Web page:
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Mike Dealy Kansas

Interview of Mike Dealy, November 24, 2020

Interviewed by Rex Buchanan
In this 2020 oral history interview, Mike Dealy discusses his observations of Kansas water policy implementation during his career as the Manager of a Groundwater Management District (GMD). He reflects on the degree to which water policy permeates all aspects of society and politics. He recalls how the GMD Board's interest in water quality added a dimension to water management that didn't exist in all GMDs. He also notes that changes in the composition of the GMD Board of Directors had an impact on policy development and reflects on the importance of broad representation in the elected Board of Directors. Show MoreThat broad representation ideally can result in cooperation among all water users in a GMD, irrigators, municipalities, and industries, which is key to a successful management plan. Show Less
Mary Fund, Kansas

Interview of Mary Fund, February 10, 2020

Interviewed by Rex Buchanan
In her 2020 oral history interview, Mary Fund talks about her involvement in water policy from the perspective of her work at the Kansas Rural Center (KRC) since the late 1970s. Fund authored Water in Kansas, A Primer, published in 1984 by the KRC. In this interview, she talks about the difficulty of making changes in farming methods that will conserve both water and soil when those changes require farmers to voluntarily alter decades of entrenched farming practice. Fund also observes that shifting the political culture is key to making voluntary changes work.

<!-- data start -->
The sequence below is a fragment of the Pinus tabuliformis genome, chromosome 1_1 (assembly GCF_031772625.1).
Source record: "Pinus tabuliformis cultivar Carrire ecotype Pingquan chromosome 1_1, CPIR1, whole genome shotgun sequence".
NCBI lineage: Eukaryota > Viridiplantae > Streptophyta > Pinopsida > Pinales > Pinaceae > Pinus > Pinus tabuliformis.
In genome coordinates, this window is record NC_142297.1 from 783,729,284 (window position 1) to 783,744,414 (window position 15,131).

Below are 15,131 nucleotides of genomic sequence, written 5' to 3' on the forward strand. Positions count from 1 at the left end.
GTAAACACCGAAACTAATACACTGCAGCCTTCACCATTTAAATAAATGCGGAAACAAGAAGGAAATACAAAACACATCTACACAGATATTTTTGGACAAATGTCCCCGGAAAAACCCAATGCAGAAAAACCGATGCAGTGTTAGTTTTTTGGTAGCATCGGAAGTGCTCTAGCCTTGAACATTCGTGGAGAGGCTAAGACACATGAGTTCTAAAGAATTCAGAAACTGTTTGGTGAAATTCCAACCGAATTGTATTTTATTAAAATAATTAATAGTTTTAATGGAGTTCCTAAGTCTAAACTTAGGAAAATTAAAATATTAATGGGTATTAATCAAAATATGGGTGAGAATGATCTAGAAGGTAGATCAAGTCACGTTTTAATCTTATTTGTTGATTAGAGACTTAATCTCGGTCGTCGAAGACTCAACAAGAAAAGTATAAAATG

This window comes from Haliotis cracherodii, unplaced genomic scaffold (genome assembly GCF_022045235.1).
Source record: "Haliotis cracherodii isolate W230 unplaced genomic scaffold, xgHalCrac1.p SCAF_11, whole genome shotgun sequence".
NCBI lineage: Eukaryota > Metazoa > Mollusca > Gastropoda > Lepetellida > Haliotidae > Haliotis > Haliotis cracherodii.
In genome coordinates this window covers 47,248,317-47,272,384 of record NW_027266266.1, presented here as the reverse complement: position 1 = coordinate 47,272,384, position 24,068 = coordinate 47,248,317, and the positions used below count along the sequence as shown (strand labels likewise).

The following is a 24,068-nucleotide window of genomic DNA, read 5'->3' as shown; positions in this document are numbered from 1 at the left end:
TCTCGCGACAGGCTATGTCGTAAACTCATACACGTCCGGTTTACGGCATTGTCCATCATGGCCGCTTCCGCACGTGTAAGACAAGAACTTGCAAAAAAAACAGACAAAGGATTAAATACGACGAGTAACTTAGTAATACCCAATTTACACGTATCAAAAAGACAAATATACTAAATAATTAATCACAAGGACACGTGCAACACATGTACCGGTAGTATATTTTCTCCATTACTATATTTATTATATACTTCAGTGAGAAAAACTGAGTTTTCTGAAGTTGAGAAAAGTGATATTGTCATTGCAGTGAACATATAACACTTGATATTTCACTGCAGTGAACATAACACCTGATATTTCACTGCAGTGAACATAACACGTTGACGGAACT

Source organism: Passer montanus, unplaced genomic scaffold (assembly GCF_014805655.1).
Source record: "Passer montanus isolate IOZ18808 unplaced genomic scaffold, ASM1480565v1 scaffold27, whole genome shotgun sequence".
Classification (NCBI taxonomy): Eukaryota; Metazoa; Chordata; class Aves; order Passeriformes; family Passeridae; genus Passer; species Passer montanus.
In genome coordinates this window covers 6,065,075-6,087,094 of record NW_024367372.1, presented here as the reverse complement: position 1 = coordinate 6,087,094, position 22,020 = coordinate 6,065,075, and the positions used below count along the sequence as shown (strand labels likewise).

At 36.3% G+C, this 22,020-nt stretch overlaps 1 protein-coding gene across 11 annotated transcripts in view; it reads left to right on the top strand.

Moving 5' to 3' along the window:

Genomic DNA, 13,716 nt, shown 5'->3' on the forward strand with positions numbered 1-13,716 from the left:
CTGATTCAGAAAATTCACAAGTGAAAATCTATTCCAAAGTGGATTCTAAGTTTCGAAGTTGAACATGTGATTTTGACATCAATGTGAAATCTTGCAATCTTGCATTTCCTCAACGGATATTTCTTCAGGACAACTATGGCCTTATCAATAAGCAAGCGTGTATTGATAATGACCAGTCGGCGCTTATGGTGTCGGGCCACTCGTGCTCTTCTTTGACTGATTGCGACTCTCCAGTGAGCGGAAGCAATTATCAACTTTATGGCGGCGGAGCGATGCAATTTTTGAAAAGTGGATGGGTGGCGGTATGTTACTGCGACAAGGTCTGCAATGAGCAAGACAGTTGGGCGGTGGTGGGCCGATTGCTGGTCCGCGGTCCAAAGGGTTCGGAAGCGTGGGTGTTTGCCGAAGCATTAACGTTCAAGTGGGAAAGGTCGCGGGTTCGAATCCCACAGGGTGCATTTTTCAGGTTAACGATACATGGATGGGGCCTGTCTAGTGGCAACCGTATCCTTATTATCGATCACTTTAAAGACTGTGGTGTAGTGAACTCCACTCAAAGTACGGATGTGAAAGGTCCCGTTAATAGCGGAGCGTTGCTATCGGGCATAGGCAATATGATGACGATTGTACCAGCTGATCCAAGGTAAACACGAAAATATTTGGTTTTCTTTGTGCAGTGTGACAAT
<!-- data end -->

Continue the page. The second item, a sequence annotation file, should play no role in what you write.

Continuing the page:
Carl Holmes, Kansas

Interview of Carl Holmes, September 3, 2020

Interviewed by Rex Buchanan
In this 2020 oral history interview, former State Representative Carl Holmes discusses his observations of state water policy formulation in the 1970's through 2012. Holmes began his involvement in water policy as a farmer and active member of his community in southwest Kansas. In many respects, his experiences reflect the water-energy nexus. He describes how he had observed cities and irrigators mining water in southwest Kansas. He recalls developing a comprehensive understanding of water issues by interviewing the managers of the state’s water resources. In this interview, Holmes describes how he managed the House Energy and Natural Resources Committee by Show Morecreating subcommittees and educating members on how to work bills and guide them through the process. He discusses his bipartisan work with Representative Ken Grotewiel and other committee Democrats in the 1990s, actions that resulted in the Speaker removing him from the chairmanship of the committee. Holmes describes how irrigation changed over time from flood to sprinklers and how the sprinkler systems have become more efficient. However, Holmes observed that groundwater levels continue to decline leading to abandoned wells, the growing of crops that require less water, the return to dryland farming, and, for some, the call for diversion of water from distant sources, such as the Missouri River, to sustain farming and communities on the plains. Show Less
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